INTRODUCTION: Physicians and surgeons in all specialties encounter and manage complications throughout their careers. Little attention has been given to a surgeon's emotional experience and reaction to the stresses of managing complications. METHODS: The author has reviewed relevant literature and added observations from 4 decades of experience with a pediatric orthopedic faculty. The author also reviewed the types of complications and principles of successful management of surgical complications. RESULTS AND DISCUSSION: A small number of published articles dealing with the issues of physician and surgeon responses to stressful occurrences were found. Proper management of complications will markedly reduce the stress upon the surgeon. Analysis of the complications with colleagues is essential to the reduction of feelings of guilt, and are useful in preventing future events. Discussions of the accompanying stress between the surgeon and colleagues, family, and occasionally counselors are helpful in achieving resolution and emotional healing. CONCLUSIONS: Greater attention to emotional stress issues affecting caregivers, and especially surgeons, is needed. This should happen at all levels of education from medical school through postgraduate training, and in the everyday practice of surgery. Research to clarify the effectiveness of various interventions is needed.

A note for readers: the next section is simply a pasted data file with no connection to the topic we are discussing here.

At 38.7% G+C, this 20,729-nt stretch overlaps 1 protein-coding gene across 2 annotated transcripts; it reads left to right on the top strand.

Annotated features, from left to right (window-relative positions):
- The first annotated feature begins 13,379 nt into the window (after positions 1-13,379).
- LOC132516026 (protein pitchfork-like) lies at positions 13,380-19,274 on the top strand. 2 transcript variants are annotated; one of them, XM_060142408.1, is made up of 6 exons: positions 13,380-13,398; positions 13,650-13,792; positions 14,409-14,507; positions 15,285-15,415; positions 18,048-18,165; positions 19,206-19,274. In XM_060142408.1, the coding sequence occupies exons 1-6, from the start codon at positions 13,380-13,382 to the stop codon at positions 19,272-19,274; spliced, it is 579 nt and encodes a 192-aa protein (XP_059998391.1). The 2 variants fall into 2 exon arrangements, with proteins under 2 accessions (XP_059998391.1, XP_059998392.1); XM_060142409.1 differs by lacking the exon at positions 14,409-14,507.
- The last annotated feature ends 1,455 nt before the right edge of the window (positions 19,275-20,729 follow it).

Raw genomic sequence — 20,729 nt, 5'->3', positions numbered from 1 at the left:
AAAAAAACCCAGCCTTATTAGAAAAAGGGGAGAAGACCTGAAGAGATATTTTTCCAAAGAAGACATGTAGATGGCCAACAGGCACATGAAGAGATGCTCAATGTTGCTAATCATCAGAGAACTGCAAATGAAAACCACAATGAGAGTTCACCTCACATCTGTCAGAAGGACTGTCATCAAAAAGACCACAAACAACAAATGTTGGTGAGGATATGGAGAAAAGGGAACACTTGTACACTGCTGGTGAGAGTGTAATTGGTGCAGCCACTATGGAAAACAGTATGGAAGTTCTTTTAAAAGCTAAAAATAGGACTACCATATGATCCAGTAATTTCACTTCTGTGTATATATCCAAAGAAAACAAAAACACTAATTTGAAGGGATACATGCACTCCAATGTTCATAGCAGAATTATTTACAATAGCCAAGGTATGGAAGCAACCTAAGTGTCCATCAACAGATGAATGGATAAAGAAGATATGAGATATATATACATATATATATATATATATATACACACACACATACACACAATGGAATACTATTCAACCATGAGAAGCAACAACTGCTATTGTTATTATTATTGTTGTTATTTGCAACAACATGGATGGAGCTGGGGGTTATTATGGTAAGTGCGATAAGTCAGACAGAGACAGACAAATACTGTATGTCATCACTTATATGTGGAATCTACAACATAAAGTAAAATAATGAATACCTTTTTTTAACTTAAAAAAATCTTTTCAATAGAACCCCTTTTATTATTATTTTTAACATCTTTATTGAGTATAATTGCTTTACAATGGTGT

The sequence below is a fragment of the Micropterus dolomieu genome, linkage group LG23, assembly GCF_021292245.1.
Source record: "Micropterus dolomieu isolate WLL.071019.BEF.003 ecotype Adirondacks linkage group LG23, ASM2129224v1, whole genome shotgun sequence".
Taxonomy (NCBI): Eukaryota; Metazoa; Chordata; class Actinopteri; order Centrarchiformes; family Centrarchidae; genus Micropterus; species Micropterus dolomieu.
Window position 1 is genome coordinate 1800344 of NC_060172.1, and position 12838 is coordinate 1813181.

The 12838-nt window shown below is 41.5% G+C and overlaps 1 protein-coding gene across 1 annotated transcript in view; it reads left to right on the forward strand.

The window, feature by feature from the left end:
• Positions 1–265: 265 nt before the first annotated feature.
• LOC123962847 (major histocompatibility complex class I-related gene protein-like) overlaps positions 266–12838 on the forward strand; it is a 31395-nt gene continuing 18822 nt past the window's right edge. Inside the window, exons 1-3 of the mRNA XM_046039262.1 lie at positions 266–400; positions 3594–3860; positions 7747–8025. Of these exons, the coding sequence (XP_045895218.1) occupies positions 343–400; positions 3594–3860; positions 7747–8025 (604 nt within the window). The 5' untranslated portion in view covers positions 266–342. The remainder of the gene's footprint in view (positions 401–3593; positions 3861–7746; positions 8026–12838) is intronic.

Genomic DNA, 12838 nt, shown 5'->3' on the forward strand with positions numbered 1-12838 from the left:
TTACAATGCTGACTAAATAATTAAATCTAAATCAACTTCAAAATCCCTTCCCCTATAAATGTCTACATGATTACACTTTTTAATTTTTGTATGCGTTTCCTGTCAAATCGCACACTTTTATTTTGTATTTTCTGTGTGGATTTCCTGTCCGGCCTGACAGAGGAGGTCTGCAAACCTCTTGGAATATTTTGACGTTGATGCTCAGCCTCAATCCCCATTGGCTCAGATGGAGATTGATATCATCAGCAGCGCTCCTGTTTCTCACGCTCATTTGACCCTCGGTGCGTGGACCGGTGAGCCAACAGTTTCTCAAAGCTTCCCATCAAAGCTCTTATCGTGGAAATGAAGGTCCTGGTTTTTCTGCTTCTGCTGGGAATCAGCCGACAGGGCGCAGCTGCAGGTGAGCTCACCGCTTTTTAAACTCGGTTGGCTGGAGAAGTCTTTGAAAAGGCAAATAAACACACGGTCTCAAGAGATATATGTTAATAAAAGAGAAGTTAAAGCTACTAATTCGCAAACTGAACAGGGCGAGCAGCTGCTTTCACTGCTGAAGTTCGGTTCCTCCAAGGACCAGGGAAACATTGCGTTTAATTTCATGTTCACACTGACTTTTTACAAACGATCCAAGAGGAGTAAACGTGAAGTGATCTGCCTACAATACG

ASJC Scopus subject areas
- Pediatrics, Perinatology, and Child Health
- Orthopedics and Sports Medicine